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Question: What are the statuses of the federal agencies impacted by the government shutdown?

As of October 1, 2013, the following federal agency activities impacting employment regulation are as follows:
  • Department of Labor:  Most of the DOL’s activities are curtailed, with only essential personnel in place.  Many of the Agency’s functions, as well as the sub-agency functions are on hold or suspended, with staff furloughed during this shutdown.
  • National Labor Relations Board:  The NLRB’s case handling and outreach efforts have been postponed, including elections, petition filing, and adjudication proceedings.The Office of Inspector General Hotline ( will be monitored for emergencies.
  • Equal Employment Opportunity Commission:  The EEOC will continue to ensure that deadlines for filing charges do not pass because of the shutdown.  However, during the shutdown, the EEOC will not be investigating charges, be open to the public and will put a hold on pending litigation.
  • Office of Federal Contract Compliance Programs:  The OFCCP will be closed and the website will not be updated.
  • Occupational Safety & Health Administration:  OSHA will generally suspend most operations, including planned workplace safety inspections except for the functions relating to “emergencies involving the safety of human life or protection of property.” In addition, however, OSHA is recommending that anyone who needs to report a workplace fatality, hospitalizations, or an imminent danger situation to contact the toll free number at 1-800-321-OSHA (6742); TTY 1-877-889-5627 but the website is not being monitored.
  • Wage and Hour Division:  WHD will investigate “incidents involving serious injury or death of a minor while employed, or any transportation accident or housing safety violation involving the serious injury or death of a farm worker.”  Otherwise, it is shut down.
  • Employee Benefits Security Administration:  EBSA suggests that workers call their number at 202-693-8630 if they are covered by an employer-sponsored group health plan and need assistance with an urgent medical situation “which poses an imminent threat to human life or have knowledge of criminal activity that may result in the loss of their retirement, disability or health benefits.”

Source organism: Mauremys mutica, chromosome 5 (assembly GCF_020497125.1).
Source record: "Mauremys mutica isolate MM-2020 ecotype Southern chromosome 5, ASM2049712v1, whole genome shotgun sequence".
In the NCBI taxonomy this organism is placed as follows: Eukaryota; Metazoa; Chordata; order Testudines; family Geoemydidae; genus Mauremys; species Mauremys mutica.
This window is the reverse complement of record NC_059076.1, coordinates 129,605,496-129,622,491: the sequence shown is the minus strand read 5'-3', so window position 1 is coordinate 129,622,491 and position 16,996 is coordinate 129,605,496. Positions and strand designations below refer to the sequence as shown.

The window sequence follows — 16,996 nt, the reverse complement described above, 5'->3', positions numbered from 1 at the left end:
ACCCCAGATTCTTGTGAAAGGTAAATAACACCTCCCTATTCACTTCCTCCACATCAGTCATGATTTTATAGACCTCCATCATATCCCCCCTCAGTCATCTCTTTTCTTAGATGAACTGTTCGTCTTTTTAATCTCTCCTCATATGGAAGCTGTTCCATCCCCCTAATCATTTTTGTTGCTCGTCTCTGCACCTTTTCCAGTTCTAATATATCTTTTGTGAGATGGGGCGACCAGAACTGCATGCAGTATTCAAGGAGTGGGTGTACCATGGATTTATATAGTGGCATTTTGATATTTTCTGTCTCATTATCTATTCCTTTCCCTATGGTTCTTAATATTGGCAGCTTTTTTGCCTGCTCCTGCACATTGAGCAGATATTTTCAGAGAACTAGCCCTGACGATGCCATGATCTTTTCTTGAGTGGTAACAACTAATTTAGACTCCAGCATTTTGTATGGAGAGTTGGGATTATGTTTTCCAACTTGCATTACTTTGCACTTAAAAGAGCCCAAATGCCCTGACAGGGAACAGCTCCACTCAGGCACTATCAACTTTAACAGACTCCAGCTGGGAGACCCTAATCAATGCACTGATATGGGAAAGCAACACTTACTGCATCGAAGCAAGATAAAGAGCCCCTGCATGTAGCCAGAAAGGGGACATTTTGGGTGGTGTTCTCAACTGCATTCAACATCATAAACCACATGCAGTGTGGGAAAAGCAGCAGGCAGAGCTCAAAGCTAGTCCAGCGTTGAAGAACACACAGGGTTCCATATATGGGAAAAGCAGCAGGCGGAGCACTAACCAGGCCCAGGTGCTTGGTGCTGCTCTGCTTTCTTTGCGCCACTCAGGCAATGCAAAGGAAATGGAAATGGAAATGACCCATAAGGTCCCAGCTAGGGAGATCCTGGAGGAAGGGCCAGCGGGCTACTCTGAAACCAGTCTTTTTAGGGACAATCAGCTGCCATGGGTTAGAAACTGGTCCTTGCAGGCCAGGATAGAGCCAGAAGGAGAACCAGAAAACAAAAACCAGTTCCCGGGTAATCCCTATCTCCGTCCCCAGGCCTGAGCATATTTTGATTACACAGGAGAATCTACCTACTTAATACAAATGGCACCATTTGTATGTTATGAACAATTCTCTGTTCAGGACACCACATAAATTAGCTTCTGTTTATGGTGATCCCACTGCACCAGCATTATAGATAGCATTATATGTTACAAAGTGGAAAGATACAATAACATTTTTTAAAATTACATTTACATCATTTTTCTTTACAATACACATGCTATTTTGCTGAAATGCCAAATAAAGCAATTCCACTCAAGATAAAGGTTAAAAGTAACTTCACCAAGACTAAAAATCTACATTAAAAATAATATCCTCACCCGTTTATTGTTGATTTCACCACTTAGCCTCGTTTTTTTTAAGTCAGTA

• United States Customs and Information Services: All USCIS offices remain open, but the E-Verify program will be unavailable during the shutdown, meaning that employers may not enroll in E-Verify, verify employment eligibility or any of the other functions available through the E-Verify system.

Question: How would I counsel an employee whose body odor is affecting others in the workplace?

Dealing with hygiene issues is a very sensitive and difficult thing. It is best to approach the matter with sensitivity and to be as confidential as possible. Our best practice advice would be to recommend that either the employee’s supervisor or someone from human resources meet with the employee. Because this is an extremely sensitive issue and one that most likely will result in the employee being uncomfortable and embarrassed, the meeting should be held in a setting and manner that ensures privacy and confidentiality.

The following tips may be helpful when responding to the situation:

  • Stress that this is becoming a workplace disruption that must be dealt with
  • Consider that the employee’s diet or medication (or a medical condition) might be responsible for the problem but wait for the employee to suggest that – don’t ask questions about health conditions.
  • Know that the employee will be embarrassed and may not want to talk about it – if so, follow up with the employee after a few days to ensure that the employee is resolving the issue.
  • In the conversation, you may need to refer to the company’s dress and grooming policy and company expectations. Be compassionate but direct. Treat it as you would any other job-related performance issue. Explain what the problem is and the need to correct the problem. Be specific about expectations. Be prepared to deal with any rebuttals or denials.
  • Give the employee the opportunity to discuss the matter and to provide possible solutions.
  • If appropriate, make suggestions to improve personal hygiene, such as changing and laundering clothing more often, using deodorants, etc.
  • If the employee brings up a medical condition, be careful so as not to inadvertently cause any potential Americans with Disabilities Act (ADA) implications. In the event that the employee states that there is a medical condition, reassure the employee that reasonable accommodations will be made. If the employee volunteers that the condition is medically related, ask for a physician’s certification in order to determine whether this is an ADA-protected disability and what, if any, reasonable accommodations need to be or can be made. (Source)

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